Wind Power In The Netherlands 2021: An Exportable Model? Everything You Need To Know About The Clean Energy Industry In The Netherlands


The renewable and clean energy industry has seen a lot of publicity in recent years. Green energy is a buzzword not only in politics but also in academic and business circles as well. Gone are the days of the archaic notion of fossil fuels sustaining our global energy demands into the 21st century.

And, it’s not just a national issue, there have been several global initiatives to move our society away from it’s dependence on the limited consumable resources we have available.

The EU has been a leader in such progressive though setting a goal to have each member generate 10% of their energy in a renewable fashion. The Netherlands are leading the way with a significant wind energy program.

The Dutch Model

The Dutch have a long history with wind-power, with memorable and widespread use of windmills, as opposed to water-driven mills, throughout the industrial revolution. Dutch windmills have long been an icon of the Netherlands and Dutch people, so it is of little surprise that the Dutch decided to move in this direction with their renewable energy industry.

According to databases stored at windpower.com, wind power has grown from an estimated 319 MW production capacity in 1997 to an estimated 2,328 MW production capacity. This represents approximately a 730% growth in just 14 years.

The Netherlands has windfarms all over the country, with onshore and offshore wind farms. At the end of 2009, there were 1879 onshore wind turbines. More recently, offshore wind farms have become a significant national focus, with two large offshore farms, generating enough power to light 250,000 homes at the end of 2008.

The Dutch hope to build 6000MW of offshore wind power by 2020.

The major reason that the Netherlands has been so successful in developing this industry related to the subsidies the government put into place which guaranteed 0.18€ per KWh, which cost the government some 6B€ (6 billion Euros).

As of 2011, the government had stopped subsidizing the industry nearly this much, dropping them down to 1.5B€. The encouraged the private sector to continue this growth, and reap it’s benefits if successful.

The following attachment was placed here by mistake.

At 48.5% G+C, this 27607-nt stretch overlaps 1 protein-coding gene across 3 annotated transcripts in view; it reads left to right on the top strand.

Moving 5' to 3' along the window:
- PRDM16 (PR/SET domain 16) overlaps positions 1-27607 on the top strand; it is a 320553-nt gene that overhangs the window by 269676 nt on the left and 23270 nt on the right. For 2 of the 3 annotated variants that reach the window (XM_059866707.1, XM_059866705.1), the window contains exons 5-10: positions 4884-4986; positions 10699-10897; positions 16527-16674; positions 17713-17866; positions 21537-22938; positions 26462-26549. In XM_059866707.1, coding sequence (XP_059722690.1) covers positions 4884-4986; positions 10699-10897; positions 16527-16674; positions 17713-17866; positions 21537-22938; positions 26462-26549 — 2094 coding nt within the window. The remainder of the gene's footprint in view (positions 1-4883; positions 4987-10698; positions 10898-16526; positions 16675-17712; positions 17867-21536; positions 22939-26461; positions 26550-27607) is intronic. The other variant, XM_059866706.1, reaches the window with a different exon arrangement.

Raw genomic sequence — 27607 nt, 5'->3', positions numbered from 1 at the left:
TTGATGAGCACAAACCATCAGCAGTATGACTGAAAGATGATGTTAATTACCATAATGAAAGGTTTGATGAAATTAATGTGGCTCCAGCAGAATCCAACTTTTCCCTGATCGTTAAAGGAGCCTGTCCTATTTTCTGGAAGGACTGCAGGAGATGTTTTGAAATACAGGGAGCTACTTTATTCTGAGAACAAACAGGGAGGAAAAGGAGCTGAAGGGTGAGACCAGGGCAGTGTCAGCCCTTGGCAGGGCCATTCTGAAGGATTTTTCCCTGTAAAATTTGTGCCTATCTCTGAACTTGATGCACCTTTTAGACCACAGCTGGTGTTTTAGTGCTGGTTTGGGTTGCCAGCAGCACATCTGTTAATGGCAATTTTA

Can It Be Imported?

It is this sort of action that the United States needs to adopt to really make wind power a viable option for the country’s energy demands. Without significant government subsidies, the wind-energy industry will have a hard time getting off the ground.

However, just as the Netherlands did, these subsidies would likely be limited in duration and scope, allowing the private sector to take over once the infrastructure has been established and viability has been demonstrated.

Presently, tax credits are the most significant incentive provided by the government, which is insufficient to accelerate the growth of the industry in any meaningful way.

Also, much like the example the Dutch have set, offshore wind farms should be a priority, as these turbines provide a solid source of energy while avoiding some of the issues the public has with wind power – namely aesthetic issues with noise and the large turbines marring the landscape.

Green energy research is another top priority, in which a considerable amount of attention has been dedicated to the long-term storage of energy generated from sources such as wind and solar power, as these sources of power have more erratic power outputs than traditional energy sources.

It will likely take a concentrated effort by legislation, scientists, and public support for wind energy in the United States to import the Netherlands wind energy policy, but, it is very possible. And, that is very encouraging.

Sources:

  • http://www.thewindpower.net/country_en_10_netherlands.php
  • http://en.m.wikipedia.org/wiki/Wind_power_in_the_Netherlands
  • http://news.bbc.co.uk/2/hi/europe/1021714.stm

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